People often ask me why I write.
Conventional wisdom says this is the worst possible time to enter the world of publishing. Book sales are at an all-time low, despite the fact that over one million books were published in 2009.
The reality is that if you write because you want to be rich and famous, then you’d better find another career. The Debbie Macombers and J.K. Rowlings are the exception, not the rule.
Finally, with the proliferation of computers and word processing software, most everyone now fancies themselves a writer. The huge volume of submissions decreases the chances of being published by a traditional publisher (vs. print-on-demand or self-publishing).
So why do I write?
For me, writing is an extension of teaching. The more I learn, the more I want to share what I’ve learned. Writing provides another way to communicate precious truths—not to brag, but because I’m excited for everyone else to benefit, too!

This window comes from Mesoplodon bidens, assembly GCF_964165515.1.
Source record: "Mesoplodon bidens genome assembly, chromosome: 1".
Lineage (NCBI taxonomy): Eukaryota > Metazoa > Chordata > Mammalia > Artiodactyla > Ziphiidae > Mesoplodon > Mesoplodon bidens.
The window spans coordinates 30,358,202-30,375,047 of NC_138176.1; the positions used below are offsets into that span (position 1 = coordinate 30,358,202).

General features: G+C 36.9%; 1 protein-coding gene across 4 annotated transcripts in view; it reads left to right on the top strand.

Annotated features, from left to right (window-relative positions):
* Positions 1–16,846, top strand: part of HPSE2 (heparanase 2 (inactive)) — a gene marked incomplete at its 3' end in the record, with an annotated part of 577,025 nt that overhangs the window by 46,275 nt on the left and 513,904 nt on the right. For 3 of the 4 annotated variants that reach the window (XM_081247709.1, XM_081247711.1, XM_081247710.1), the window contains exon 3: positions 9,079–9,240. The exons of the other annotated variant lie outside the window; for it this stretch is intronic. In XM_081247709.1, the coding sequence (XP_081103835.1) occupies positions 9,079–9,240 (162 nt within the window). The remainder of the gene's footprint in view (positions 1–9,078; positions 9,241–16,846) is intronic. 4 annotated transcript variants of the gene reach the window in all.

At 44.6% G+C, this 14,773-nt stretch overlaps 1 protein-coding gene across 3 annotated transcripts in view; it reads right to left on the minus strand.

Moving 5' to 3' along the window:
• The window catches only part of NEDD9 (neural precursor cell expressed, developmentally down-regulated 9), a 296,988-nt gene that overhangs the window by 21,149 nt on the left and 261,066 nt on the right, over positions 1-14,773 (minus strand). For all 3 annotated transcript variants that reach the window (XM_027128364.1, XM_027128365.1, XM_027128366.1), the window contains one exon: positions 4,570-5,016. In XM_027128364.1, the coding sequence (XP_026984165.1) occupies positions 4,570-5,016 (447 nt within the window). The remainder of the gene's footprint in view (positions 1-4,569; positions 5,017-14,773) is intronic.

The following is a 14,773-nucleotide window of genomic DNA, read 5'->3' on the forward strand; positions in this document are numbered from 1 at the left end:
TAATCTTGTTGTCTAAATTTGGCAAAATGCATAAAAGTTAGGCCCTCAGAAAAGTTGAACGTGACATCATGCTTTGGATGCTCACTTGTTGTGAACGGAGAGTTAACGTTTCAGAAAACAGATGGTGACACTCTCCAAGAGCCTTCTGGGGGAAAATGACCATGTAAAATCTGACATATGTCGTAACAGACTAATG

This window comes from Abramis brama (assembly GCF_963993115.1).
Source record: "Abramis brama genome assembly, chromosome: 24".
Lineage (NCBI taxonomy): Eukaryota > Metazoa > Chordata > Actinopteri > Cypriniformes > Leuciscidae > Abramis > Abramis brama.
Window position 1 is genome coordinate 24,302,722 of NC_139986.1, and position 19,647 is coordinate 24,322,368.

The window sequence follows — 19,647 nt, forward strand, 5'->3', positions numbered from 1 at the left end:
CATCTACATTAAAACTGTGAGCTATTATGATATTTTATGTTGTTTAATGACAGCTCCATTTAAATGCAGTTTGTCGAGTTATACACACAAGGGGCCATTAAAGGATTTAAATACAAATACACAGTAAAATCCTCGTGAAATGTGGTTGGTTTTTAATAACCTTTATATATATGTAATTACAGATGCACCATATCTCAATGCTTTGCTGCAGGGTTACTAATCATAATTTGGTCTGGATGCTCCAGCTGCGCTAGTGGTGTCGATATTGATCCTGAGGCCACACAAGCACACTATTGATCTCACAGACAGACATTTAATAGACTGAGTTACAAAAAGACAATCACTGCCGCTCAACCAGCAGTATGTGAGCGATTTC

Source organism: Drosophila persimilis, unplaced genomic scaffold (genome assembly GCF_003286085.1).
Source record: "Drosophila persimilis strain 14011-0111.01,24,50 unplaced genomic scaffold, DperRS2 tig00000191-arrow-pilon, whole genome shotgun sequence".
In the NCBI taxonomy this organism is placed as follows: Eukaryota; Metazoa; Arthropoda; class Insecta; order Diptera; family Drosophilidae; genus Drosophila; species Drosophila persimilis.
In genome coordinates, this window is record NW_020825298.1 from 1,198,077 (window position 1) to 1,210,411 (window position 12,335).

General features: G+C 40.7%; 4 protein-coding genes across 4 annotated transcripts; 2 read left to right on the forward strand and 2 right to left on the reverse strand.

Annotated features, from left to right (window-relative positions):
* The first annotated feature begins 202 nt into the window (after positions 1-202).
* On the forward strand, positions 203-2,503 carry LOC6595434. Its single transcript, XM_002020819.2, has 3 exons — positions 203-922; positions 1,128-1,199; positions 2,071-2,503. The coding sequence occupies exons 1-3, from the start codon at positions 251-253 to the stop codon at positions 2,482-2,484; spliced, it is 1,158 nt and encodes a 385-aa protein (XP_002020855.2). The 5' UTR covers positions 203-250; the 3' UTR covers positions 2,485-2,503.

Martin Luther described evangelism as “one beggar telling another beggar where to find bread.” This is also a fitting description of how I view writing. I first wrote to share the crumbs I found. Those crumbs satisfied my deepest hunger. Then they multiplied into slices and the slices have become loaves. How can I hoard what I am learning when other people are hungering as well?
I decided a long time ago that I would write as long as God gave me something to write. Whether a traditional publisher chose to publish the work was up to Him. It happens that a traditional Christian publisher is publishing my first book, One Year Alone with God: 366 Devotions on the Names of God (Revell Books, October 2010). Another Christian publisher will be releasing two children’s picture books co-authored with Crystal Bowman (Standard Publishing, 2011). God is showing me that my job is to use the gifts He has given me and to trust Him for the results.
I don’t write to impress others or to become rich and famous.
I write because I cannot not write.
Why do YOU do what you do?